United Kingdom, Australia Take Action to Fight Superbugs
The United Kingdom and Australia are looking to curb the overuse of antibiotics on industrial farms.
As the United States waits for Congress and the Food and Drug Administration to rein in the overuse of antibiotics on industrial farms, the rest of the world has been much less complacent. In early January, the World Economic Forum released its "Global Risks 2013
" report and included antibiotic resistance and the dwindling arsenal of these drugs as a top global threat, calling for an end to the overuse and misuse of antibiotics in food animal production. Individual countries, most recently the United Kingdom and Australia, have also stepped up to sound the alarm on superbugs and have taken significant strides to regulate use of these drugs within their borders.
Across the Atlantic, the British Parliament recently held a debate on the use of antibiotics in food animal production. Conservative Member of Parliament Zac Goldsmith spoke at length on the worrying connection between their overuse in agriculture and the rise of drug-resistant bacteria in humans, warning that "by overusing antibiotics, we risk ruining for future generations one of the great discoveries of our species."
Additionally, the United Kingdom's Department of Health is currently developing a five-year antimicrobial resistance plan. Goldsmith called on the government to include in this strategy a legally binding timetable to "restrict the prophylactic use of antibiotics, to limit the prescription and use of antimicrobials for the herd treatment of animals to cases in which a vet has assessed that there is a clear clinical justification and to limit the use of critically important antibiotics to cases in which no other type of antimicrobials will be effective."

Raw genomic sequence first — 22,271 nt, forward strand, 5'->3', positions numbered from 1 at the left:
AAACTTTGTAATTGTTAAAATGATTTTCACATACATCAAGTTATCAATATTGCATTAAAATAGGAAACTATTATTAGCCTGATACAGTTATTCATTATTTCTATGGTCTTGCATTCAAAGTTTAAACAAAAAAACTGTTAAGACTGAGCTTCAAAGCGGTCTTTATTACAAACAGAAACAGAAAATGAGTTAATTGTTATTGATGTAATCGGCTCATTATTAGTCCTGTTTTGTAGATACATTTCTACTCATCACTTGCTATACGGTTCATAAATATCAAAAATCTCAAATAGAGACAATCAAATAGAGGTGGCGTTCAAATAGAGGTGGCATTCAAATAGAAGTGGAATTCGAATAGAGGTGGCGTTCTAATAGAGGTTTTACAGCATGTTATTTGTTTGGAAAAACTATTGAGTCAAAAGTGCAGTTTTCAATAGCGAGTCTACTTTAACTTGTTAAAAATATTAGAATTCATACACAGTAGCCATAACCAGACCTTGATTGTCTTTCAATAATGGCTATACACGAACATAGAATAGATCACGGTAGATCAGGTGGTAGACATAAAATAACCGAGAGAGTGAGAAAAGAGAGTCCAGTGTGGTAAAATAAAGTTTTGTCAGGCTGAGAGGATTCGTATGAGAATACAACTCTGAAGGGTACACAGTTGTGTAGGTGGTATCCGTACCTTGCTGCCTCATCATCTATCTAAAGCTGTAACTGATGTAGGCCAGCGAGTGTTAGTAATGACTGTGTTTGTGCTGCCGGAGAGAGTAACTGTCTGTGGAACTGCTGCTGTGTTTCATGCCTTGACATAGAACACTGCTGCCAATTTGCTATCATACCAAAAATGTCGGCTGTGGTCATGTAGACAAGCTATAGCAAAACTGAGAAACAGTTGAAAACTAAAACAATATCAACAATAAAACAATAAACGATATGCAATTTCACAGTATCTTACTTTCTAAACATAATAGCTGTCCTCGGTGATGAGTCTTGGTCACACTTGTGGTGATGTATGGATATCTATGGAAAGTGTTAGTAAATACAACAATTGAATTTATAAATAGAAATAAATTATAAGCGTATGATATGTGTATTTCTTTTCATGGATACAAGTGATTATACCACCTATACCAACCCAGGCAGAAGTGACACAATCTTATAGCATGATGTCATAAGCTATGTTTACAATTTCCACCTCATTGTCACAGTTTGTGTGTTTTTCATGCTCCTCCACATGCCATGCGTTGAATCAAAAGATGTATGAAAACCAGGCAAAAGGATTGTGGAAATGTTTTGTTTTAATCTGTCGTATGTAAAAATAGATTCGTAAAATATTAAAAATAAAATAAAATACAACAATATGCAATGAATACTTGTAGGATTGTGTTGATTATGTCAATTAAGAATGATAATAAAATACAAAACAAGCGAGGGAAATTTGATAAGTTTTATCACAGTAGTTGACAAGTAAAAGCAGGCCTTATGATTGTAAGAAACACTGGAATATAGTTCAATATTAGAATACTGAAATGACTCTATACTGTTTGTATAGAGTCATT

Australia's Senate is expected to launch an inquiry in March into an expert committee’s 1999 recommendations to combat antibiotic resistance in that country. Until now, the 22 recommendations listed in the committee’s report have largely been ignored. "We've lost over a decade now in terms of our response," lamented Greens Senator Richard Di Natale.
Peter Collignon, member of the expert committee and professor of infectious diseases at the Australian National University, cited a lack of political will to stand up to the animal agriculture industry on the issue. Hopefully, the upcoming inquiry will push the Australia government to move forward on the committee’s recommendations and take action to combat the rise of superbugs.
These recent steps, coupled with progress to curb antibiotic overuse in several EU countries including Germany, Denmark and the Netherlands, show a growing global consensus on this issue. With more than 40 years of scientific and economic literature on how antibiotic use in food animal production contributes to the growing health crisis of antibiotic resistance, the United States must join the fight. To protect public health, Congress and the Obama administration can start by standing up to Big Ag.
Surveys of the animal production industry by the U.S. Department of Agriculture demonstrate that many farms and ranches administer antibiotics to healthy animals at low doses to offset overcrowding and poor sanitation and to accelerate livestock growth—practices that the medical and public health communities document as a significant factor in human antibiotic resistance. In 2013, FDA took steps to address these concerns.